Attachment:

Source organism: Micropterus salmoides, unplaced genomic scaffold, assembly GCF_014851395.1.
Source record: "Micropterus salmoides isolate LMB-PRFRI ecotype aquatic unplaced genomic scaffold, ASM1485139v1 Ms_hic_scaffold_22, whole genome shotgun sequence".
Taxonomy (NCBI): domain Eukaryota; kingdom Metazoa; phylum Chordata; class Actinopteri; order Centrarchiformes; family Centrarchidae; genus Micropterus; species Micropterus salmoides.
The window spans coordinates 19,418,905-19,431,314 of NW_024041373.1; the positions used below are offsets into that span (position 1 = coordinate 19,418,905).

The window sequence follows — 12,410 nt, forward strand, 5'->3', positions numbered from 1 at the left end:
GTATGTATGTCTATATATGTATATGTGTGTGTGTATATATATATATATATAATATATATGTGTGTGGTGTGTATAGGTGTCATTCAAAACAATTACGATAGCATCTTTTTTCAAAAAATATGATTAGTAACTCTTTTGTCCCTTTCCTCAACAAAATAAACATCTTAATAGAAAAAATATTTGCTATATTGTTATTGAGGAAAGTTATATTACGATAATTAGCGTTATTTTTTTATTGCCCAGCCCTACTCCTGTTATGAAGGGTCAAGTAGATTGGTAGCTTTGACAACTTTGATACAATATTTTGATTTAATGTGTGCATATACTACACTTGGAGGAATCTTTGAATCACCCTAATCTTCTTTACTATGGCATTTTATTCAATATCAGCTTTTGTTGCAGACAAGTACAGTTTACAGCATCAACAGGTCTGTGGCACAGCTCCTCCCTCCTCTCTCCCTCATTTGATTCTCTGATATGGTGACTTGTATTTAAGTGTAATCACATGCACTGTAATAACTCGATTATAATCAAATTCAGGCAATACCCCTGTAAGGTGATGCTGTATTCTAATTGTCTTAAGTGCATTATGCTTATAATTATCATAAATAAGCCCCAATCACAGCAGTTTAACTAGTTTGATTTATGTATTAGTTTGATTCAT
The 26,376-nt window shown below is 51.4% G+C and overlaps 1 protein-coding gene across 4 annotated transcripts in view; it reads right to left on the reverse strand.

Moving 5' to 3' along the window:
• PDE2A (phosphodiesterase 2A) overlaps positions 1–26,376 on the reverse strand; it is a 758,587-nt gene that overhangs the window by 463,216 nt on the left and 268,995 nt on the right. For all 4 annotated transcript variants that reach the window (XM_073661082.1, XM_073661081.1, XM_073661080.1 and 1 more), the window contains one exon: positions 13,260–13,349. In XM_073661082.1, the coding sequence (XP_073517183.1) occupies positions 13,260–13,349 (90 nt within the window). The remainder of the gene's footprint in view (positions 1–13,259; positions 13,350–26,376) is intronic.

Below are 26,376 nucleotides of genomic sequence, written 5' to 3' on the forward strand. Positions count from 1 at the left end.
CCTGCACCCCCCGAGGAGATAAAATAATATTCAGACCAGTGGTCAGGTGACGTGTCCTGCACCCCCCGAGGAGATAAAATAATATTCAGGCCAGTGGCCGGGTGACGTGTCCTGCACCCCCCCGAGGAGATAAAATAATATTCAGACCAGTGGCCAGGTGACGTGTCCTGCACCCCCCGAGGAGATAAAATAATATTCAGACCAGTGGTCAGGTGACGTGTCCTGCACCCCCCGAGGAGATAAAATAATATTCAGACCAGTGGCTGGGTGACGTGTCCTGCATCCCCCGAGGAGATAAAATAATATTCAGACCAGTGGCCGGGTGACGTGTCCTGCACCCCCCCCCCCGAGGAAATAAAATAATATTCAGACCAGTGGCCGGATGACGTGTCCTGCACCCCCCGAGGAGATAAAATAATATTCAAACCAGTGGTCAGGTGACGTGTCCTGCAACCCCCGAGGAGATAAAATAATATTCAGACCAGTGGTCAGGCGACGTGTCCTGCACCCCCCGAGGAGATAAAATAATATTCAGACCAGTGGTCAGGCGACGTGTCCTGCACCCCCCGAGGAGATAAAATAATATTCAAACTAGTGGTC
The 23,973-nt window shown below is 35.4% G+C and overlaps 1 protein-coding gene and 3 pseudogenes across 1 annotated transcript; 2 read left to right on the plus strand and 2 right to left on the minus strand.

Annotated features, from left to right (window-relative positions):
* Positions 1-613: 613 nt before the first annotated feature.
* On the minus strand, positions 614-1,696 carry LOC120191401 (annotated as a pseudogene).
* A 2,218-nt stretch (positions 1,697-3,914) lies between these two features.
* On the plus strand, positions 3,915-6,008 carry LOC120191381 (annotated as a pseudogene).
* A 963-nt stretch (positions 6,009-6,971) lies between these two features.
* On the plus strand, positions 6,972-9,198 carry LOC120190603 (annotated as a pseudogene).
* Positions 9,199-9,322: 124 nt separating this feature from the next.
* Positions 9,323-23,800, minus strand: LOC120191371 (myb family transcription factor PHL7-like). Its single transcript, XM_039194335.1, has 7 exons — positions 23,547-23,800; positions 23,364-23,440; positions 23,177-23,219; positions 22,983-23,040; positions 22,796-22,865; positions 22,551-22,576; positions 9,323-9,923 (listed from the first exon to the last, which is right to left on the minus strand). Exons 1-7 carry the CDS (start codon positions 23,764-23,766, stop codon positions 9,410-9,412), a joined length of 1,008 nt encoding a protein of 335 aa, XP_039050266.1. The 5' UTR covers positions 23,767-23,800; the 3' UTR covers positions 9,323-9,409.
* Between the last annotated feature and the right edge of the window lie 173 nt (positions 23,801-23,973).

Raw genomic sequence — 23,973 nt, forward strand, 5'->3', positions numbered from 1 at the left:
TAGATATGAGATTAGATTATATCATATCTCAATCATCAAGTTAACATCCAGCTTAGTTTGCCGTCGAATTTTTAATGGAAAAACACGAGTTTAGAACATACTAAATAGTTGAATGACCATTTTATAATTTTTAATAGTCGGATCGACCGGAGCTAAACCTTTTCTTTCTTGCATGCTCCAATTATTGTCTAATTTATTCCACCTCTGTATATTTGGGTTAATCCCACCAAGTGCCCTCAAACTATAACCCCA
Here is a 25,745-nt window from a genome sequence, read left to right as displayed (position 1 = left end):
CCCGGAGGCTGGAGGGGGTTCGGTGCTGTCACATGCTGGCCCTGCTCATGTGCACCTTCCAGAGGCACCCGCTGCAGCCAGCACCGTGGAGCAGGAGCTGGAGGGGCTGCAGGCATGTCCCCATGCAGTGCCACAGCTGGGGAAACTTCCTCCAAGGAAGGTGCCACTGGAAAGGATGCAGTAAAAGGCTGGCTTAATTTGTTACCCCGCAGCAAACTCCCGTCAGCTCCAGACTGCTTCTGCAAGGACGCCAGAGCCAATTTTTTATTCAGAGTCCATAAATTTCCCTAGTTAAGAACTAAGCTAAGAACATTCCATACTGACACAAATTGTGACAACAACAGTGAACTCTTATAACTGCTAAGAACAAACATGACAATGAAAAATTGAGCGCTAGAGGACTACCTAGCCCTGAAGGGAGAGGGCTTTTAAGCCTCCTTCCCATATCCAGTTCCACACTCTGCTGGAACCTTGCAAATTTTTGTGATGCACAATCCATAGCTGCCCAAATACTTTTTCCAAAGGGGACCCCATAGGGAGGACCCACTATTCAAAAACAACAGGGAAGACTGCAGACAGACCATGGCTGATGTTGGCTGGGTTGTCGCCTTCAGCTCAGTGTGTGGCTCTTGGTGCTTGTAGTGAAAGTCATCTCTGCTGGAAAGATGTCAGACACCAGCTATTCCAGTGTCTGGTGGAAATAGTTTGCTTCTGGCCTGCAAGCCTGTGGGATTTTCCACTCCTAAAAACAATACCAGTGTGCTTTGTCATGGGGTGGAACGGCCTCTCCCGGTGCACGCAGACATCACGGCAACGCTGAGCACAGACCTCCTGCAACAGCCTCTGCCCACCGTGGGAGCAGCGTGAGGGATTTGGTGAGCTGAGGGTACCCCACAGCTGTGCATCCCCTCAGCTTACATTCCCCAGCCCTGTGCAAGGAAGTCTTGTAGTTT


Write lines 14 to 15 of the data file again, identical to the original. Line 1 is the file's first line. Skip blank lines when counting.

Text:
* Positions 1-613: 613 nt before the first annotated feature.
* On the minus strand, positions 614-1,696 carry LOC120191401 (annotated as a pseudogene).